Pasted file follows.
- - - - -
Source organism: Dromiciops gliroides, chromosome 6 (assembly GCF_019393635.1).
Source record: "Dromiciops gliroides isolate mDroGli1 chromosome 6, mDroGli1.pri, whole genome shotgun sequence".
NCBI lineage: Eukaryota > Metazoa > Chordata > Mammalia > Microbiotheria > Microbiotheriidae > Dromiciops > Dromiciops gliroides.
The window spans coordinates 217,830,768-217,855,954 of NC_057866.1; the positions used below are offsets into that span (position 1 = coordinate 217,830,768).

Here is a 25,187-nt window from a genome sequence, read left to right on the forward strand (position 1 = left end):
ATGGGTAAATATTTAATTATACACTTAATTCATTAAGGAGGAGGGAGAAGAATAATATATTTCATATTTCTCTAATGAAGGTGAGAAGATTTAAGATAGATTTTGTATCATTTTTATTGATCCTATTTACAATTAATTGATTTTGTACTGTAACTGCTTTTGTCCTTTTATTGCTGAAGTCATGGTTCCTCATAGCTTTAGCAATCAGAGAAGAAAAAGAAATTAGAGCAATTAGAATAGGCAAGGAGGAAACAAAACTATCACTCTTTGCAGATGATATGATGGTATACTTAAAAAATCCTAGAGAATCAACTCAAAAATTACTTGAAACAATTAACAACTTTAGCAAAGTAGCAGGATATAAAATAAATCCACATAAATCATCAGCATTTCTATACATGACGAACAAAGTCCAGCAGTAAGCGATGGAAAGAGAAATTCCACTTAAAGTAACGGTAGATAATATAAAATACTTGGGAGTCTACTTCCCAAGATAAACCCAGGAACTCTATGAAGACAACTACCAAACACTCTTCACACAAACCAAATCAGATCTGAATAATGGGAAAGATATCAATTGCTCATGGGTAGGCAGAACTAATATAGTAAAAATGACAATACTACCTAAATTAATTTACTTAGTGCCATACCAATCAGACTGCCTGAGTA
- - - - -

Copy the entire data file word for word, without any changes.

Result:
Source organism: Dromiciops gliroides, chromosome 6 (assembly GCF_019393635.1).
Source record: "Dromiciops gliroides isolate mDroGli1 chromosome 6, mDroGli1.pri, whole genome shotgun sequence".
NCBI lineage: Eukaryota > Metazoa > Chordata > Mammalia > Microbiotheria > Microbiotheriidae > Dromiciops > Dromiciops gliroides.
The window spans coordinates 217,830,768-217,855,954 of NC_057866.1; the positions used below are offsets into that span (position 1 = coordinate 217,830,768).

Here is a 25,187-nt window from a genome sequence, read left to right on the forward strand (position 1 = left end):
ATGGGTAAATATTTAATTATACACTTAATTCATTAAGGAGGAGGGAGAAGAATAATATATTTCATATTTCTCTAATGAAGGTGAGAAGATTTAAGATAGATTTTGTATCATTTTTATTGATCCTATTTACAATTAATTGATTTTGTACTGTAACTGCTTTTGTCCTTTTATTGCTGAAGTCATGGTTCCTCATAGCTTTAGCAATCAGAGAAGAAAAAGAAATTAGAGCAATTAGAATAGGCAAGGAGGAAACAAAACTATCACTCTTTGCAGATGATATGATGGTATACTTAAAAAATCCTAGAGAATCAACTCAAAAATTACTTGAAACAATTAACAACTTTAGCAAAGTAGCAGGATATAAAATAAATCCACATAAATCATCAGCATTTCTATACATGACGAACAAAGTCCAGCAGTAAGCGATGGAAAGAGAAATTCCACTTAAAGTAACGGTAGATAATATAAAATACTTGGGAGTCTACTTCCCAAGATAAACCCAGGAACTCTATGAAGACAACTACCAAACACTCTTCACACAAACCAAATCAGATCTGAATAATGGGAAAGATATCAATTGCTCATGGGTAGGCAGAACTAATATAGTAAAAATGACAATACTACCTAAATTAATTTACTTAGTGCCATACCAATCAGACTGCCTGAGTA